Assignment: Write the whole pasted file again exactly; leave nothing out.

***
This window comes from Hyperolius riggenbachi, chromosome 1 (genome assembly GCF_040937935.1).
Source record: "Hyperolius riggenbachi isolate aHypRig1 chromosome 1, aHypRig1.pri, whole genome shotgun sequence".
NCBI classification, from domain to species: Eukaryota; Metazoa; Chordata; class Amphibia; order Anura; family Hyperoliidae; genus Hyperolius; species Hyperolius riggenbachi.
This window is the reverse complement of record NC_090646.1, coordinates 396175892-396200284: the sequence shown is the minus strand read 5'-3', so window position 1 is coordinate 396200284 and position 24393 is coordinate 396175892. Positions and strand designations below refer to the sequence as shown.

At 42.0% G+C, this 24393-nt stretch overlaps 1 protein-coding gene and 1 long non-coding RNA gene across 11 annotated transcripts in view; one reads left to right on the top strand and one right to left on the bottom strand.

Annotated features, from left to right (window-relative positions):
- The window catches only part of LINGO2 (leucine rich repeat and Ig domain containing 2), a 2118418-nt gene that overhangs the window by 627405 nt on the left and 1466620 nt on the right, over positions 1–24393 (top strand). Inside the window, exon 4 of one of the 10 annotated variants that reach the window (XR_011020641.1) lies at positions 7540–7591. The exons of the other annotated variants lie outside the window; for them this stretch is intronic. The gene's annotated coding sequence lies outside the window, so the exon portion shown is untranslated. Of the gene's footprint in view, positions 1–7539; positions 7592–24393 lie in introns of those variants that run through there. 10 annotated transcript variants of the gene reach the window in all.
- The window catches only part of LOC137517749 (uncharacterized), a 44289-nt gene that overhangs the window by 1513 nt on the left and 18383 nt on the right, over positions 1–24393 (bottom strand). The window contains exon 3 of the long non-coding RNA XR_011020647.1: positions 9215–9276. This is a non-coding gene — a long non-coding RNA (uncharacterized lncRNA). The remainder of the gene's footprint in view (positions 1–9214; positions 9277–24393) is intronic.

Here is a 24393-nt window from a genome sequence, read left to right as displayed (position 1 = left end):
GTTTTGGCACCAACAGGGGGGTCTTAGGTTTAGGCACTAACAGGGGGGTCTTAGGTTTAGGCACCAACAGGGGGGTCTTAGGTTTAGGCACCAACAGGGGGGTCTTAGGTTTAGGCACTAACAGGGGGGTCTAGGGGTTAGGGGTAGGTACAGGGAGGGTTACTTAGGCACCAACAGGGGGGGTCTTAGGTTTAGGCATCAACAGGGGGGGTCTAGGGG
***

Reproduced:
This window comes from Hyperolius riggenbachi, chromosome 1 (genome assembly GCF_040937935.1).
Source record: "Hyperolius riggenbachi isolate aHypRig1 chromosome 1, aHypRig1.pri, whole genome shotgun sequence".
NCBI classification, from domain to species: Eukaryota; Metazoa; Chordata; class Amphibia; order Anura; family Hyperoliidae; genus Hyperolius; species Hyperolius riggenbachi.
This window is the reverse complement of record NC_090646.1, coordinates 396175892-396200284: the sequence shown is the minus strand read 5'-3', so window position 1 is coordinate 396200284 and position 24393 is coordinate 396175892. Positions and strand designations below refer to the sequence as shown.

At 42.0% G+C, this 24393-nt stretch overlaps 1 protein-coding gene and 1 long non-coding RNA gene across 11 annotated transcripts in view; one reads left to right on the top strand and one right to left on the bottom strand.

Annotated features, from left to right (window-relative positions):
- The window catches only part of LINGO2 (leucine rich repeat and Ig domain containing 2), a 2118418-nt gene that overhangs the window by 627405 nt on the left and 1466620 nt on the right, over positions 1–24393 (top strand). Inside the window, exon 4 of one of the 10 annotated variants that reach the window (XR_011020641.1) lies at positions 7540–7591. The exons of the other annotated variants lie outside the window; for them this stretch is intronic. The gene's annotated coding sequence lies outside the window, so the exon portion shown is untranslated. Of the gene's footprint in view, positions 1–7539; positions 7592–24393 lie in introns of those variants that run through there. 10 annotated transcript variants of the gene reach the window in all.
- The window catches only part of LOC137517749 (uncharacterized), a 44289-nt gene that overhangs the window by 1513 nt on the left and 18383 nt on the right, over positions 1–24393 (bottom strand). The window contains exon 3 of the long non-coding RNA XR_011020647.1: positions 9215–9276. This is a non-coding gene — a long non-coding RNA (uncharacterized lncRNA). The remainder of the gene's footprint in view (positions 1–9214; positions 9277–24393) is intronic.

Here is a 24393-nt window from a genome sequence, read left to right as displayed (position 1 = left end):
GTTTTGGCACCAACAGGGGGGTCTTAGGTTTAGGCACTAACAGGGGGGTCTTAGGTTTAGGCACCAACAGGGGGGTCTTAGGTTTAGGCACCAACAGGGGGGTCTTAGGTTTAGGCACTAACAGGGGGGTCTAGGGGTTAGGGGTAGGTACAGGGAGGGTTACTTAGGCACCAACAGGGGGGGTCTTAGGTTTAGGCATCAACAGGGGGGGTCTAGGGG